Facts About Banded Mongoose

The Banded Mongoose is also known for its Latin name Mungos Mungo. These creatures are found in sub-Saharan Africa, and they spend most of their time searching for food. This animal can only reach a length of 30 to 45 cm and a weight of 1.5 to 2.25 kgs. For them to look intimidating to their prey, they live and survive with a large group of their own for their protection. Sometimes, this set-up could also spark a rivalry between other Mongoose clans.

Even though they are considered predators, they can also be considered prey due to their small size—they are even smaller than domestic cats. When a predator approaches banded mongooses, they form together and move as a group, which creates an illusion of a single large animal. The beings in front may even stand on their hind legs and make distinct noises toward the predator.

Its eight levels of scientific classification are as follows:

Kingdom: Animalia

Phylum: Chordata

Class: Mammalia

Order: Carnivora

Suborder: Feliformia

Family: Herpestidae

Genus: Mungos

Species: M. mungo

The physical description of a Banded Mongoose

The Banded Mongoose has a large sturdy head, small ears, short, brawny limbs, and a tail that ranges up to 15 to 30 cm. When it comes to their fur coat, they have coarse, brownish-gray coats, and there are several dark brown to black horizontal lines across the back. These lines differentiate different Mongoose species. Their front feet have long sharp claws, which allow them to scratch and dig in the soil. Their hind feet also have claws, although comparing it to the front feet, these are shorter, heavier, and not as curved. Their abdominal part of the body is increased and in circular form than the breast area. The limbs and snout are darker, though the underparts are lighter than the rest of the body. The nose color of Banded Mongoose differs from gray-brown to orange-red.

The distribution and habitat of Banded Mongoose

The majority of the Banded Mongooses can be found in the significant parts of east, southeast, and south-central Africa. However, there are also recorded populations in the northern savannas of West Africa. They tend to live in savannas, open forests, and grasslands, especially near water. They can also be seen in drylands such as bushland, grasslands, woodlands, and rocky countries. However, Banded Mongooses cannot be seen in the desert or any semi-desert areas. They have a broad habitat and shelter tolerance—they use different types of dens like termite mounds for shelter.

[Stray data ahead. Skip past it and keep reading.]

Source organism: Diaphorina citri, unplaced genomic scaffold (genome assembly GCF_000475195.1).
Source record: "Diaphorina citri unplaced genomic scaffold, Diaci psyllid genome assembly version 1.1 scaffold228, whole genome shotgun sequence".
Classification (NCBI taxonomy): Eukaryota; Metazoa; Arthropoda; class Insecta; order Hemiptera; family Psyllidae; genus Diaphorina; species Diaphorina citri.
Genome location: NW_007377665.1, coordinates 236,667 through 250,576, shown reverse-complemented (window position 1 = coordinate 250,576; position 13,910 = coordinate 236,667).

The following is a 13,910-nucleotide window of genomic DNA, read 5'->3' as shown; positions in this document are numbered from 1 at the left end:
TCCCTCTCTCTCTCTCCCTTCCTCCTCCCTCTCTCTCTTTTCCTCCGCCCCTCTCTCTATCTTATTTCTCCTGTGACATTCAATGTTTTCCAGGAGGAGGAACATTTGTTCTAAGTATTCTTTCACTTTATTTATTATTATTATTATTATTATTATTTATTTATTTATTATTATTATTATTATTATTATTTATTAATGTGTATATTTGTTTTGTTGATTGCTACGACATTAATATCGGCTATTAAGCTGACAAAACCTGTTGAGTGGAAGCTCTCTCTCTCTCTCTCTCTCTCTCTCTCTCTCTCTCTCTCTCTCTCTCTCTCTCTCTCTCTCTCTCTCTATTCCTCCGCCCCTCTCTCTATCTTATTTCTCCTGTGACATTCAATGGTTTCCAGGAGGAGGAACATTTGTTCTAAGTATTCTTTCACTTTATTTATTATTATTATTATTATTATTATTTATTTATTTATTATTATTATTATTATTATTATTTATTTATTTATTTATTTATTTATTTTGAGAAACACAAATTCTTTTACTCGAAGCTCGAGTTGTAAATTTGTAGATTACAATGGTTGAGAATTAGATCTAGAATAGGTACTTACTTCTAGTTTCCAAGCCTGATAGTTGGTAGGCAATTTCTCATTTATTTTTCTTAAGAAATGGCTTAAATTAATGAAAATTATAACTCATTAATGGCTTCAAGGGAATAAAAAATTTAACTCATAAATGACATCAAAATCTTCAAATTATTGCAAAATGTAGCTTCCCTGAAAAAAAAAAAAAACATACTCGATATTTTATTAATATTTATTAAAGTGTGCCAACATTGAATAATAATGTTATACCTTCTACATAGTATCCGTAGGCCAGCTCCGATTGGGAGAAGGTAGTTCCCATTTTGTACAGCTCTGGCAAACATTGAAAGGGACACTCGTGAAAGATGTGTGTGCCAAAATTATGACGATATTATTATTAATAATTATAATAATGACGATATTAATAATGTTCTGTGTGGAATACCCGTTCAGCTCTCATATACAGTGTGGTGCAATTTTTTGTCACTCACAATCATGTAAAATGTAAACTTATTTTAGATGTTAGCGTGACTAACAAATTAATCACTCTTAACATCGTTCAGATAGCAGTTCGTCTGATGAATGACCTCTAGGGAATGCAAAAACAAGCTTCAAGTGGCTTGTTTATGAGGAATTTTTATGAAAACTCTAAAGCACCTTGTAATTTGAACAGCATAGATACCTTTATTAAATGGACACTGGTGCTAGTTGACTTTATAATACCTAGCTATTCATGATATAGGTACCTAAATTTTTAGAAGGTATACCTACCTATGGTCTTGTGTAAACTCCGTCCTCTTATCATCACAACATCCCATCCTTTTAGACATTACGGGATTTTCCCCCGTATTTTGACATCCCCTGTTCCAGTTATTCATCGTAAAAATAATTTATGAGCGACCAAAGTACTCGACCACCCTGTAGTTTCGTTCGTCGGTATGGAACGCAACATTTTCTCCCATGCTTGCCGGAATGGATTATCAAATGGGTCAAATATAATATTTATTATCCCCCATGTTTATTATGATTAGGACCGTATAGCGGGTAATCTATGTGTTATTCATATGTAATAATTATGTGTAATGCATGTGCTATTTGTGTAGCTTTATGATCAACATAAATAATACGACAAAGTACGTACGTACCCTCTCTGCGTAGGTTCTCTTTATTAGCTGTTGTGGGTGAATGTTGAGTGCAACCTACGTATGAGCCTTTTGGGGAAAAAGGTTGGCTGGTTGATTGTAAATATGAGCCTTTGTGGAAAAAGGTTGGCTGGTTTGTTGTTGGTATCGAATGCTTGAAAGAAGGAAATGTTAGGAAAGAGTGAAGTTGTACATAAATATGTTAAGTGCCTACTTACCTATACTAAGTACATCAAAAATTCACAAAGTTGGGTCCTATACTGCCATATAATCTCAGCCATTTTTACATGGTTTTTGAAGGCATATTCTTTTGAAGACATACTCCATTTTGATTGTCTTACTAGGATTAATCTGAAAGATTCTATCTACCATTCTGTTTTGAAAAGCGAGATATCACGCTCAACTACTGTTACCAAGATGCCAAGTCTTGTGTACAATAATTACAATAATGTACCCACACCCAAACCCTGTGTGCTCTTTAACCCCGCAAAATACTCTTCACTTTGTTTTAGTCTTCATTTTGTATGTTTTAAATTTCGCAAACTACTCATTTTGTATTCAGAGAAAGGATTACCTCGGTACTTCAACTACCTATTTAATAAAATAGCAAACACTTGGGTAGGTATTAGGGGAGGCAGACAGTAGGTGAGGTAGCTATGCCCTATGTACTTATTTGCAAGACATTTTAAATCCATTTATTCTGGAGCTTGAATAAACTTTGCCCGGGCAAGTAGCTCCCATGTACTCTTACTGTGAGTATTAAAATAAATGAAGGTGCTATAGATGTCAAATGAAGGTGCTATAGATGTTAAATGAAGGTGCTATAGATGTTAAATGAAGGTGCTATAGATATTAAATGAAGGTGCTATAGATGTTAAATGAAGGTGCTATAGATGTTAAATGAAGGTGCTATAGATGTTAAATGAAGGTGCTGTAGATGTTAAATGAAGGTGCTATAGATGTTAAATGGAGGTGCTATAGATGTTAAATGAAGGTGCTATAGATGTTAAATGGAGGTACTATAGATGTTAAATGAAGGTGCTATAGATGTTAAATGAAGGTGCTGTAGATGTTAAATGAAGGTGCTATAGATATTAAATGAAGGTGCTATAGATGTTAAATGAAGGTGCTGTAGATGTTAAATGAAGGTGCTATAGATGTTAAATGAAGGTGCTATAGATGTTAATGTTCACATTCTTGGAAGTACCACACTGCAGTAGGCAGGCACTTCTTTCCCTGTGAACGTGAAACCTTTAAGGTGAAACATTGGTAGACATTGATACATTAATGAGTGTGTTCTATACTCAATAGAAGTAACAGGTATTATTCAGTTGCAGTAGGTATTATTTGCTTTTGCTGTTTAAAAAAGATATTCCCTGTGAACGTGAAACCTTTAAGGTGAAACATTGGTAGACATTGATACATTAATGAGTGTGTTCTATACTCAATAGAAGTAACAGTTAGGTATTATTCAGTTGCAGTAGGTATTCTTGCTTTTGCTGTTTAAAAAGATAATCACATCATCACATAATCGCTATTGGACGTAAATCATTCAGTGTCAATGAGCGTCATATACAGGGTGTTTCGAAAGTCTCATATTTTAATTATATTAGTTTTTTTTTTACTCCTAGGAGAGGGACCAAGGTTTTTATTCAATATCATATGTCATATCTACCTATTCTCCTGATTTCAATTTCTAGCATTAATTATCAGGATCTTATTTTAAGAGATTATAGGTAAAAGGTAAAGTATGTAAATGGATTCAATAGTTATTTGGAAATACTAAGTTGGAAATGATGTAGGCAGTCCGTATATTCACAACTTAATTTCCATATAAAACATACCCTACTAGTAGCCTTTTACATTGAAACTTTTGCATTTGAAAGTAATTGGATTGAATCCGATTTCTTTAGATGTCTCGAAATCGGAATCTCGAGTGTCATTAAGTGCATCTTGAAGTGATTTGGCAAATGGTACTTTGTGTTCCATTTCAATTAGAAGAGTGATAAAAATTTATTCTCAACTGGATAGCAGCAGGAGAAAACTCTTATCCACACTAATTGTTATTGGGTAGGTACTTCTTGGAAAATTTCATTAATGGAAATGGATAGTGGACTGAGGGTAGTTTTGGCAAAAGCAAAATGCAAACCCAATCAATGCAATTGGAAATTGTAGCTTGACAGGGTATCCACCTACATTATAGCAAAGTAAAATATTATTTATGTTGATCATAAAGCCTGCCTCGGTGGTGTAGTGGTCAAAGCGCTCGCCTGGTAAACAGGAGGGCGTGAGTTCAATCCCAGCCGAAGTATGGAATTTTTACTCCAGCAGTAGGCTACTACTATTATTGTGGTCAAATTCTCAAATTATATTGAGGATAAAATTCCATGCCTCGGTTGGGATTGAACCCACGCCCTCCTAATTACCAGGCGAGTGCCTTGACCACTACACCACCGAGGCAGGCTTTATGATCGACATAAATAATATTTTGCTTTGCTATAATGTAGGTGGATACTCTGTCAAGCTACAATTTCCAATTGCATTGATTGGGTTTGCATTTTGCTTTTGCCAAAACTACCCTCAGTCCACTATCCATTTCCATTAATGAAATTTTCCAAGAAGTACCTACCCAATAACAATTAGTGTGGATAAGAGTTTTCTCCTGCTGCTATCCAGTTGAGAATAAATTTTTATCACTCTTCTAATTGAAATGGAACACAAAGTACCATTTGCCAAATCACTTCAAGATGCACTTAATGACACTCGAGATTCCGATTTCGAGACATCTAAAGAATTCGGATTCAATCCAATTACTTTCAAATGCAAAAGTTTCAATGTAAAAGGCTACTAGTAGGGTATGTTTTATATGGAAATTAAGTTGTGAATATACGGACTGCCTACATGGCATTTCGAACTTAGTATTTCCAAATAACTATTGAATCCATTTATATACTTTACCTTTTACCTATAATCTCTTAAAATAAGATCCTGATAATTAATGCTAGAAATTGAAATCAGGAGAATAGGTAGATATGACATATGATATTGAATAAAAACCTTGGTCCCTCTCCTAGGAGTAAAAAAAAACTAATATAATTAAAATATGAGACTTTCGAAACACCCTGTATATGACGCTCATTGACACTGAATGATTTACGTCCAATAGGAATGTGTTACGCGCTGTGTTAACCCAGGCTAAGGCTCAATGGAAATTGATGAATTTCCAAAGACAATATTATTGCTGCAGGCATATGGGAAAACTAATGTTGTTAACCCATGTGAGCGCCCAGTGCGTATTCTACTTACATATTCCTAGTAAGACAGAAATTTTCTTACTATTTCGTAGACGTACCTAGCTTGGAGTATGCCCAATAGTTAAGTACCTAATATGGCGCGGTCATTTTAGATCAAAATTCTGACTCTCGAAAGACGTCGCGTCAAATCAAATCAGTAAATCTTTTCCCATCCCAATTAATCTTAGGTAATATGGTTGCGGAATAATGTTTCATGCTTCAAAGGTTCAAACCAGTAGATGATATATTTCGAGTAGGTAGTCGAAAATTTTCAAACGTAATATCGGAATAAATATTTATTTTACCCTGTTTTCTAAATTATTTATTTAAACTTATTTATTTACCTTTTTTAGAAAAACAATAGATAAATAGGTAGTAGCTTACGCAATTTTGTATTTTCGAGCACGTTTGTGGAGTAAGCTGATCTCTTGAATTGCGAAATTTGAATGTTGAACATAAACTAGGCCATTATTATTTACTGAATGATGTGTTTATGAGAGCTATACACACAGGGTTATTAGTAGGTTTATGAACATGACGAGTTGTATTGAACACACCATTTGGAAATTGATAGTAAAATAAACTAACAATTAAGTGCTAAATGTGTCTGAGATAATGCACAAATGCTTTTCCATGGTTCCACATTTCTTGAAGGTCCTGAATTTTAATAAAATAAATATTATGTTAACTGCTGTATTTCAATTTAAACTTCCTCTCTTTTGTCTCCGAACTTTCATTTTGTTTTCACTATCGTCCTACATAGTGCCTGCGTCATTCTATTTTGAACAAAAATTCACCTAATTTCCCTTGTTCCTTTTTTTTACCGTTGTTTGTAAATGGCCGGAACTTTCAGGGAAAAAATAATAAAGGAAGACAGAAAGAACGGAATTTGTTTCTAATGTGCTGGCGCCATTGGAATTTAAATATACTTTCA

They usually stay in one specific area for a few days to weeks and will often return to their favorite spots. Endowed with sharp claws, they can dig their burrows to use as natural crevices or existing holes created by another animal as shelters.

Ecology of Banded Mongoose

Banded Mongooses are known to be social creatures, especially to their own kind. They live in packs with an average of 10 to 20 individuals but could have as many as 40 individuals. The packs sleep together at night in their underground dens, frequently in termite mounds. They change dens every 2 to 3 days. In a group, there is only one dominant, aggressive male that leads the pack, whereas a female Banded Mongoose is more submissive, but they follow such hierarchy according to their age.

The Banded Mongoose’s behavior, diet, and communication habits

Rivalry and misunderstanding are expected within their packs. Relations between sub-groups within a pack are highly aggressive. Banded Mongooses are sometimes killed and injured during these encounters. However, breeding females tend to mate with males from rival groups during fights. Banded Mongooses mark their territories and communicate with other mongooses through their scent markings.

They are mainly insectivorous. A Banded Mongoose’s diet consists of insects, myriapods, small reptiles, and birds. Though millipedes and beetles make up most of their diet, they also commonly eat ants, crickets, termites, grasshoppers, caterpillars, and earwigs. Their targeted prey are frogs, lizards, ground birds, small snakes, and even eggs. When they encounter hard objects such as eggs or snails, they will either throw the object vertically or backward between its back legs into a sturdy surface or tough stone to break it open. When dealing with frogs or a hairy insect, the Banded Mongoose will roll them around on the ground and pounce at them repeatedly.